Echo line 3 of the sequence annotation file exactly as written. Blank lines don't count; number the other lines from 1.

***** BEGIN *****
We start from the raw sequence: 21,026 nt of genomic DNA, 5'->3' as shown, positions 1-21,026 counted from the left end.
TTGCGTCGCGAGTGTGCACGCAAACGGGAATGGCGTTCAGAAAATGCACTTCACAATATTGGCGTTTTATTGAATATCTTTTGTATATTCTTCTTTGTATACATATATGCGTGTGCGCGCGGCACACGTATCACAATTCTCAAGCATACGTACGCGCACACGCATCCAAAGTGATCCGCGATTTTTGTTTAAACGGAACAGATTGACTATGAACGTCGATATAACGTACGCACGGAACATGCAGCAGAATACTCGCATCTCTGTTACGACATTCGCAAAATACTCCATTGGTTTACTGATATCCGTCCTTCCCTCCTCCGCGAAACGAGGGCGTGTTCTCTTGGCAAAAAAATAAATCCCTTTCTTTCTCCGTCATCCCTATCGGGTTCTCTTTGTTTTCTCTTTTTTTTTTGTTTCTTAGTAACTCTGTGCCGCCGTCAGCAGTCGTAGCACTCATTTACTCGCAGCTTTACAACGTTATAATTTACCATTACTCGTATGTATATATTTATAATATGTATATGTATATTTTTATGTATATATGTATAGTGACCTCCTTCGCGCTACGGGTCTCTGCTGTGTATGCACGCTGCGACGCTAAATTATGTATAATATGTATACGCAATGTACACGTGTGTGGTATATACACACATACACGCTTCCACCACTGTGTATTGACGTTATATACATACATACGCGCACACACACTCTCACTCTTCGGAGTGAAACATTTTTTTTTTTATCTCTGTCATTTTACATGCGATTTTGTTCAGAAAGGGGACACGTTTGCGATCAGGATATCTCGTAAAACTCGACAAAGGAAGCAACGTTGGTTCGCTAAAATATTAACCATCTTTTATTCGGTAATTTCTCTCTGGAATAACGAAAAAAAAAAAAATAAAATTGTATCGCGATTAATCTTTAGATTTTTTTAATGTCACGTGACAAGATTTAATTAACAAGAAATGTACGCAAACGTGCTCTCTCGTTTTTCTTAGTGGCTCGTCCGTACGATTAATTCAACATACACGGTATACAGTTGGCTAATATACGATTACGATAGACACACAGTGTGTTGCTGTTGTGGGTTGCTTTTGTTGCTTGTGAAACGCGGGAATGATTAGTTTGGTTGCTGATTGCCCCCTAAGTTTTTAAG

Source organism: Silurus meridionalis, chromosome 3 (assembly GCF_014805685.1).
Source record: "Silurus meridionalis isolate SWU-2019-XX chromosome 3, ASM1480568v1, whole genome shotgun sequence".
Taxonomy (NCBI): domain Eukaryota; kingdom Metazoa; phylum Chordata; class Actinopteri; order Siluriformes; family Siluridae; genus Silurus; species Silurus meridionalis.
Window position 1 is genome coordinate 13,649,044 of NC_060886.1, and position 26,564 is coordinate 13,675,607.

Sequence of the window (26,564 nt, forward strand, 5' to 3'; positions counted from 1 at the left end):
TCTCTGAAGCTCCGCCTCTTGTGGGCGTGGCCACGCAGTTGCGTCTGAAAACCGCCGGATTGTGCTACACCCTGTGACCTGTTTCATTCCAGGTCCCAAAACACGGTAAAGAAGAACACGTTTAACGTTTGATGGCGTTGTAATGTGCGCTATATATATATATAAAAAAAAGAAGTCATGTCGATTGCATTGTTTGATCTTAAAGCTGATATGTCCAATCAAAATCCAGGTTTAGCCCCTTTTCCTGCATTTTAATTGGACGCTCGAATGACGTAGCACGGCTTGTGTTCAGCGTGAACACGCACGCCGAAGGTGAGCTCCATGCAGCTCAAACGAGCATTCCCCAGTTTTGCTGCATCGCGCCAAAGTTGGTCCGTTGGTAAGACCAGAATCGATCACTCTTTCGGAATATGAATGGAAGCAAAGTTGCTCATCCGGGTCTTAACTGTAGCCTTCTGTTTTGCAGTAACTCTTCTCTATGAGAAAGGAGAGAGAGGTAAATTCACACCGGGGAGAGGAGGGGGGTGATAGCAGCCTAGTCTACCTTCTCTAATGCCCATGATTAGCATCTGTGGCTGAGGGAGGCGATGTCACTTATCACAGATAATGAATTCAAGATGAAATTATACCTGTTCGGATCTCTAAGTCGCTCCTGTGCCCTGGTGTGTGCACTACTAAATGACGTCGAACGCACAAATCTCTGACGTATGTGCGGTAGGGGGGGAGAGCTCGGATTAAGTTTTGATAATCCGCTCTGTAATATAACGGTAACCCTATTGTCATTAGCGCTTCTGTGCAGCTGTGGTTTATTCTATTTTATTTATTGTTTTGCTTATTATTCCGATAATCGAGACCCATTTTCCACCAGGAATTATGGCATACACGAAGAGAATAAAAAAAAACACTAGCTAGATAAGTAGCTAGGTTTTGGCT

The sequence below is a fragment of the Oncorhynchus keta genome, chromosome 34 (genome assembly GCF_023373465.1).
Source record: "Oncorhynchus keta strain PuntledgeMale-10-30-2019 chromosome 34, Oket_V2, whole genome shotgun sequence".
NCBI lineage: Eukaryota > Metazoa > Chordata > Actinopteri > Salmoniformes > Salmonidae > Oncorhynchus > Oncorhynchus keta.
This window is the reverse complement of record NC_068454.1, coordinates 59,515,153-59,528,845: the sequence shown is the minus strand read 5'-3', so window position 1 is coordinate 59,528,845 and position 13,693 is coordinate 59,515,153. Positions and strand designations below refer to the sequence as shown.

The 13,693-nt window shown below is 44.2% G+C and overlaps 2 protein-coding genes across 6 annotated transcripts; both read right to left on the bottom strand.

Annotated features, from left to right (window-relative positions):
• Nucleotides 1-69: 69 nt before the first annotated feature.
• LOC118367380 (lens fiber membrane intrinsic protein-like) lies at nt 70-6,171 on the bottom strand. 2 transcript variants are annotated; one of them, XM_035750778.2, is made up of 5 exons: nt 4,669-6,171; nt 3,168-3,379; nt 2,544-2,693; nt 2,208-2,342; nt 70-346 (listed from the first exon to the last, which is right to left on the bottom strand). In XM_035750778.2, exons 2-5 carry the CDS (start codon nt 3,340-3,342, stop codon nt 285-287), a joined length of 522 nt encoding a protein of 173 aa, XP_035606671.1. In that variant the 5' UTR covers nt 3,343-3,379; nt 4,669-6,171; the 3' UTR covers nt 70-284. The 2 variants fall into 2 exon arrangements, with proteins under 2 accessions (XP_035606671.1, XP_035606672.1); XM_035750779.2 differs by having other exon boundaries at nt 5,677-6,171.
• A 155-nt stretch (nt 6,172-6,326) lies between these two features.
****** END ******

Source organism: Silurus meridionalis, chromosome 3 (assembly GCF_014805685.1).